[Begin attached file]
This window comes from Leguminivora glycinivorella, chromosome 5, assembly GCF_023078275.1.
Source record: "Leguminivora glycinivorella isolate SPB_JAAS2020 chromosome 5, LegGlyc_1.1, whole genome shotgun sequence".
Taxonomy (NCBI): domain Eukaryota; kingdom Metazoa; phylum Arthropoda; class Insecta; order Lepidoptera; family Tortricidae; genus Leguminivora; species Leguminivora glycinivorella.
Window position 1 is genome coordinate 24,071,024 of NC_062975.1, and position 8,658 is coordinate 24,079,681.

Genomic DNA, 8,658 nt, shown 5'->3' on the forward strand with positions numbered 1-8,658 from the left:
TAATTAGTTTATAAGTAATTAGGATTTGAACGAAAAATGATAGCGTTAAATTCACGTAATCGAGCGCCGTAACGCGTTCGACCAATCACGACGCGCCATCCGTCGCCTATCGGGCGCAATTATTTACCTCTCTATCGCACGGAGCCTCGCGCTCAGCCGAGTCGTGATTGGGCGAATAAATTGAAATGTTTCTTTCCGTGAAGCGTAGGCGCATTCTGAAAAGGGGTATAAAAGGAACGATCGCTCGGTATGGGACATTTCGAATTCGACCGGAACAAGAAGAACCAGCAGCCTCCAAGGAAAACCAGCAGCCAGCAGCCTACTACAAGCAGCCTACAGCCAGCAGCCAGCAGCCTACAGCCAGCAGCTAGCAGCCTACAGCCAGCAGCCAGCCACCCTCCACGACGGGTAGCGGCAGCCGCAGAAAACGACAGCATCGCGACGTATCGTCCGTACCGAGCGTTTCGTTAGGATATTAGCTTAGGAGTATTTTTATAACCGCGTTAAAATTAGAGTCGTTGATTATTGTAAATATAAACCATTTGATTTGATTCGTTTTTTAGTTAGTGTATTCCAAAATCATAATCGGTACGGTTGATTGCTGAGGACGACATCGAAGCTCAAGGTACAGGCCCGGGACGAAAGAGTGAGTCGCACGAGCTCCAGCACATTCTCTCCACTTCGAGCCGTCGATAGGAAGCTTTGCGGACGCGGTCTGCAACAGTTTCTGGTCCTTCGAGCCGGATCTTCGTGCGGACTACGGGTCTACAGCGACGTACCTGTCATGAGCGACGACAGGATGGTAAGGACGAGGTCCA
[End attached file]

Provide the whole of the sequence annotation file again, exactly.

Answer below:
This window comes from Leguminivora glycinivorella, chromosome 5, assembly GCF_023078275.1.
Source record: "Leguminivora glycinivorella isolate SPB_JAAS2020 chromosome 5, LegGlyc_1.1, whole genome shotgun sequence".
Taxonomy (NCBI): domain Eukaryota; kingdom Metazoa; phylum Arthropoda; class Insecta; order Lepidoptera; family Tortricidae; genus Leguminivora; species Leguminivora glycinivorella.
Window position 1 is genome coordinate 24,071,024 of NC_062975.1, and position 8,658 is coordinate 24,079,681.

Genomic DNA, 8,658 nt, shown 5'->3' on the forward strand with positions numbered 1-8,658 from the left:
TAATTAGTTTATAAGTAATTAGGATTTGAACGAAAAATGATAGCGTTAAATTCACGTAATCGAGCGCCGTAACGCGTTCGACCAATCACGACGCGCCATCCGTCGCCTATCGGGCGCAATTATTTACCTCTCTATCGCACGGAGCCTCGCGCTCAGCCGAGTCGTGATTGGGCGAATAAATTGAAATGTTTCTTTCCGTGAAGCGTAGGCGCATTCTGAAAAGGGGTATAAAAGGAACGATCGCTCGGTATGGGACATTTCGAATTCGACCGGAACAAGAAGAACCAGCAGCCTCCAAGGAAAACCAGCAGCCAGCAGCCTACTACAAGCAGCCTACAGCCAGCAGCCAGCAGCCTACAGCCAGCAGCTAGCAGCCTACAGCCAGCAGCCAGCCACCCTCCACGACGGGTAGCGGCAGCCGCAGAAAACGACAGCATCGCGACGTATCGTCCGTACCGAGCGTTTCGTTAGGATATTAGCTTAGGAGTATTTTTATAACCGCGTTAAAATTAGAGTCGTTGATTATTGTAAATATAAACCATTTGATTTGATTCGTTTTTTAGTTAGTGTATTCCAAAATCATAATCGGTACGGTTGATTGCTGAGGACGACATCGAAGCTCAAGGTACAGGCCCGGGACGAAAGAGTGAGTCGCACGAGCTCCAGCACATTCTCTCCACTTCGAGCCGTCGATAGGAAGCTTTGCGGACGCGGTCTGCAACAGTTTCTGGTCCTTCGAGCCGGATCTTCGTGCGGACTACGGGTCTACAGCGACGTACCTGTCATGAGCGACGACAGGATGGTAAGGACGAGGTCCA